I remember when I was new to screenwriting: My role models were the stars of the independent film scene, those brash outsiders who seemed to rise from obscurity to displace the Hollywood elite. Independent FilmMaker Magazine was founded in 1992, and immediately gave voice—and a narrative—to the ascension of this ‘new’ breed of filmmaker. Hell, I loved these guys. Every article I read reaffirmed their storyline: They were the outsiders, the kids working the mailrooms or the video-store counters who had decided to make their own damn movie—and had WON. Tarantino, the Cohen brothers, Todd Solondz, Edward Burns, Kevin Smith, Darren Aronofsky—everyone fit the script as a struggling-outsider who’d bet it all and now found themselves on top of the pile—and it was just the kind of script I wanted to believe. Because I had nothing. Because I was an outsider. Because I had no money, no contacts and no reason to believe that I would ever succeed at the OLD Hollywood game. But this new game I was reading about? Yes—that sounded right up my alley.
So I took a page from the playbook of these trailblazers, and started writing ‘independent movies’. Small films with kooky, off-beat characters and kooky, off-beat problems. My scripts were good—they got into film festivals and won awards. I was accepted to the UCLA graduate directing program, and spent several years there having my paradigm reaffirmed: ‘Indy’ films were the films that mattered—the uncommon, out-of-the-mainstream ‘auteur’ voices that would separate a filmmaker from all the ‘elite’ folk working on the Hollywood-inside. Again—I loved this narrative. It positioned talent over social-networks, and hard-work over a birthright-ascension to the best jobs in the industry.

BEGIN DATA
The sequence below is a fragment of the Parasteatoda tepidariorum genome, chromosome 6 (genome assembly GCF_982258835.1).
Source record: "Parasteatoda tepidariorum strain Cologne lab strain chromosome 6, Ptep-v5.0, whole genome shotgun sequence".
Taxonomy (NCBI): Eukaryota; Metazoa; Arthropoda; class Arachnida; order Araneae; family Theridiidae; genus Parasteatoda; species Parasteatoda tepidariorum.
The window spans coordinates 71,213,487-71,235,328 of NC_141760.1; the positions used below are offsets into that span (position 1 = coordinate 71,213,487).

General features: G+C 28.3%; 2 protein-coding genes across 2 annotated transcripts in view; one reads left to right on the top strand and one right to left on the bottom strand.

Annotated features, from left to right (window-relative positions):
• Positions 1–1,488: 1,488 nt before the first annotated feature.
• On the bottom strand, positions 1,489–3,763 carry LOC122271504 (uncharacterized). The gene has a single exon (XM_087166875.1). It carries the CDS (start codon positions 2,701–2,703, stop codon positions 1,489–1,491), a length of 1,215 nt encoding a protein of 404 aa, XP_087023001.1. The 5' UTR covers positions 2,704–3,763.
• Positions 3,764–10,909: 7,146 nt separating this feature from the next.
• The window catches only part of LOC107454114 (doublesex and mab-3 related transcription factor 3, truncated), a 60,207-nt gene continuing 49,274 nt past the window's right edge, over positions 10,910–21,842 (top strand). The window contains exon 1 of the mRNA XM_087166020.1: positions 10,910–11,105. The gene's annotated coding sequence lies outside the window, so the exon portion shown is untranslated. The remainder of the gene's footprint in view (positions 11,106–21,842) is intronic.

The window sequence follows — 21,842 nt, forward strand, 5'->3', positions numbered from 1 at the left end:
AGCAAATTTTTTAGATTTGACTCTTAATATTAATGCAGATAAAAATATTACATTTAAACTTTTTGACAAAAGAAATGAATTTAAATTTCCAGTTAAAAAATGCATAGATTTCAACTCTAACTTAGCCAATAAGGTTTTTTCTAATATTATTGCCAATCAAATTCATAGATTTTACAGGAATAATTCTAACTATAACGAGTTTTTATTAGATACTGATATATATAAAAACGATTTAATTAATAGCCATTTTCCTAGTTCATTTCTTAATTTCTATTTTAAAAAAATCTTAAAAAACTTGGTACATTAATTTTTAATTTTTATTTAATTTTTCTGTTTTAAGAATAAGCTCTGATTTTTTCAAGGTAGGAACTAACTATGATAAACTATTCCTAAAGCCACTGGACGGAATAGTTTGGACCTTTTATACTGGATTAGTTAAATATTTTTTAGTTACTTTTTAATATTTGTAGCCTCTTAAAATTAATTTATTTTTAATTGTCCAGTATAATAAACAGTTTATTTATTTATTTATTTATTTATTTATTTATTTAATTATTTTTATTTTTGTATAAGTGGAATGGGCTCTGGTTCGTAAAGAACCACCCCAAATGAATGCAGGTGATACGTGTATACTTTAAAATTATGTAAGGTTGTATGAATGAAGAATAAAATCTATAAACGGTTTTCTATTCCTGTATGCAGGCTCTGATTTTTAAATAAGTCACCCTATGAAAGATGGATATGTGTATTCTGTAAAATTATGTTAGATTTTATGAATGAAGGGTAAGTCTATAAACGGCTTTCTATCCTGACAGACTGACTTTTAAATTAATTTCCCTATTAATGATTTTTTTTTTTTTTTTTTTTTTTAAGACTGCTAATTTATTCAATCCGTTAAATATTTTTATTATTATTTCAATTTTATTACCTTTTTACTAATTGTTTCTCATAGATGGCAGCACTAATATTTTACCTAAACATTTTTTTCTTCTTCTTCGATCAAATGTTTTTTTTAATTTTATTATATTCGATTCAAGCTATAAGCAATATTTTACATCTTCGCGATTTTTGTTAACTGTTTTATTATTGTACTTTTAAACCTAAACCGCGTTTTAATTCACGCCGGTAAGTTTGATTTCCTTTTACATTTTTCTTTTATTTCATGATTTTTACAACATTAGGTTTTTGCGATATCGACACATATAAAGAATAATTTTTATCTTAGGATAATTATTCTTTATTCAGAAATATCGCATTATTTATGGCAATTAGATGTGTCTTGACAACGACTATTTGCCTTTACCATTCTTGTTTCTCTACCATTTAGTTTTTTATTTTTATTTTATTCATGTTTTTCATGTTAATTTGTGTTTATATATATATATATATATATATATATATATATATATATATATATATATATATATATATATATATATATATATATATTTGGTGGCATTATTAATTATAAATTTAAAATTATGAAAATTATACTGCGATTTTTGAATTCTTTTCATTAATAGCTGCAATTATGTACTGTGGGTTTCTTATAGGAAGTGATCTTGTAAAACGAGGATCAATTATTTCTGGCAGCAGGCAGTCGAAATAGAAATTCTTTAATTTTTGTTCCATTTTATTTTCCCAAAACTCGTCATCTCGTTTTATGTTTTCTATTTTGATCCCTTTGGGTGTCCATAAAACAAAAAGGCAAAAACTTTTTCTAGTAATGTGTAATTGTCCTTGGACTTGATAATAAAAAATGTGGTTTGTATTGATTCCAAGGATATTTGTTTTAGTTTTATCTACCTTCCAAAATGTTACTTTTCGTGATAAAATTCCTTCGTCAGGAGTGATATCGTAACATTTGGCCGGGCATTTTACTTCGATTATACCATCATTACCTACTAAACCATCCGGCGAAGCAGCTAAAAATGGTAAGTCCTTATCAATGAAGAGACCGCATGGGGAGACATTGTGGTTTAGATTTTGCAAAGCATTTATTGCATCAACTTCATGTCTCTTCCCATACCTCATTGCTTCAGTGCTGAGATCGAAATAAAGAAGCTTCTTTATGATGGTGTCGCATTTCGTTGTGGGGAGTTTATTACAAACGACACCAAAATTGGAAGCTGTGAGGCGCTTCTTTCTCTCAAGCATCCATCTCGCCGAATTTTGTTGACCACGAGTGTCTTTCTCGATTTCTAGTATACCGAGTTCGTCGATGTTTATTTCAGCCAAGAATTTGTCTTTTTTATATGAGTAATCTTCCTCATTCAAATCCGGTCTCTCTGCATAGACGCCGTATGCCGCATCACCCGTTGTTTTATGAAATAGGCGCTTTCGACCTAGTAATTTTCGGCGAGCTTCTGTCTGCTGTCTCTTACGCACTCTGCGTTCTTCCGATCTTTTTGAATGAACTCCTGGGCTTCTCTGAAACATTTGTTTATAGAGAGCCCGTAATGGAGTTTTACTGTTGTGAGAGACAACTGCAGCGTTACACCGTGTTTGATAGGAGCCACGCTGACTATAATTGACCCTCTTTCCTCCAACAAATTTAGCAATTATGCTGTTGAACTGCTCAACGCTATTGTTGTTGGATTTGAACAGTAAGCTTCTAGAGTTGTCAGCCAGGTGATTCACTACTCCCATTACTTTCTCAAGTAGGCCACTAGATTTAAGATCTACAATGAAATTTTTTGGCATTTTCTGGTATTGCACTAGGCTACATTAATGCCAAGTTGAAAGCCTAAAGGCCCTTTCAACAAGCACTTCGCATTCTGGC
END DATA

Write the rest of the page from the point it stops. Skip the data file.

The only problem was—the narrative was totally false.
Here, I’ll skip past the many ‘oh-wow’ moments that finally broke through my fantastical perception, and focus instead on what you need to know as a new, or new-ish writer. At some point I plan to write a book, and in it I’m sure a chapter will be devoted to the many chinks that finally brought down my armor—my deeply held faith (read: HOPE) that the indy-filmmaking game was the best game in town for industry outsiders. For the sake of this blog, though—I’ll just skip ahead to the meat and potatoes. Here is the REAL TRUTH, as I have come to realize it:
Independent filmmaking is for rich people, or people who know rich people.